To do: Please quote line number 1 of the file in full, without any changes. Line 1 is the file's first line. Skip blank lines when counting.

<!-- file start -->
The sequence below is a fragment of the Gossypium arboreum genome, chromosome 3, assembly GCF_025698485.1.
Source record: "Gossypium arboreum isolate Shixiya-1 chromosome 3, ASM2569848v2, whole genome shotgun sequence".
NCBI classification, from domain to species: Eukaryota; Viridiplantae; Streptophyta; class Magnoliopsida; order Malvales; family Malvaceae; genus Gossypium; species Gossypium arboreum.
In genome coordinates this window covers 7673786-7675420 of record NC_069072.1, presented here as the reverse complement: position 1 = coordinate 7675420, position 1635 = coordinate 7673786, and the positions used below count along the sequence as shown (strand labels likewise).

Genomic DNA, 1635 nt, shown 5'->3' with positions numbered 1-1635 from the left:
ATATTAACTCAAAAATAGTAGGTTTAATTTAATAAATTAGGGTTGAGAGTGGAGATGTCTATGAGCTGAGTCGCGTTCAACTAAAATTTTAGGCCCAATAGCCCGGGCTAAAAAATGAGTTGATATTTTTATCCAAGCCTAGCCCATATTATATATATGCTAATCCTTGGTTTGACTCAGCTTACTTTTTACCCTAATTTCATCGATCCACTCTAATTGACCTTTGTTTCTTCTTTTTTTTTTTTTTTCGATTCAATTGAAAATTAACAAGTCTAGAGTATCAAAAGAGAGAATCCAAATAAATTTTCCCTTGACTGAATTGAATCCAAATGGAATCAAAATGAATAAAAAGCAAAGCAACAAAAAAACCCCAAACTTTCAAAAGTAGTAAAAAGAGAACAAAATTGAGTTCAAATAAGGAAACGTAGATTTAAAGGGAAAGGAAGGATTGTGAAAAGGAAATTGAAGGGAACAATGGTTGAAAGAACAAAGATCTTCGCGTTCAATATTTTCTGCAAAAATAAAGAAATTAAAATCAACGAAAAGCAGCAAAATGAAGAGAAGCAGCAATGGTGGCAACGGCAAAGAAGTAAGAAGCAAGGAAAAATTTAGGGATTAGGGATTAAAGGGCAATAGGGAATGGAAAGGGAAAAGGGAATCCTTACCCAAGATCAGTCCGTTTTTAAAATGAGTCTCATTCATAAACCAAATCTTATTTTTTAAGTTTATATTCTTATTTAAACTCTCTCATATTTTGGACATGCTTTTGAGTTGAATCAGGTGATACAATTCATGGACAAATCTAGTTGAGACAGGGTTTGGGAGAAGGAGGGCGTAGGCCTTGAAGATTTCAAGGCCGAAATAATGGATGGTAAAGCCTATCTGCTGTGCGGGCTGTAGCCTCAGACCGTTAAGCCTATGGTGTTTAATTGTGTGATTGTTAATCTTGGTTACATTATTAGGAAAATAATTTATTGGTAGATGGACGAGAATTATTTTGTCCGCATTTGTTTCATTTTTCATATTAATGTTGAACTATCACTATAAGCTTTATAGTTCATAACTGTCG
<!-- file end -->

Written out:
The sequence below is a fragment of the Gossypium arboreum genome, chromosome 3, assembly GCF_025698485.1.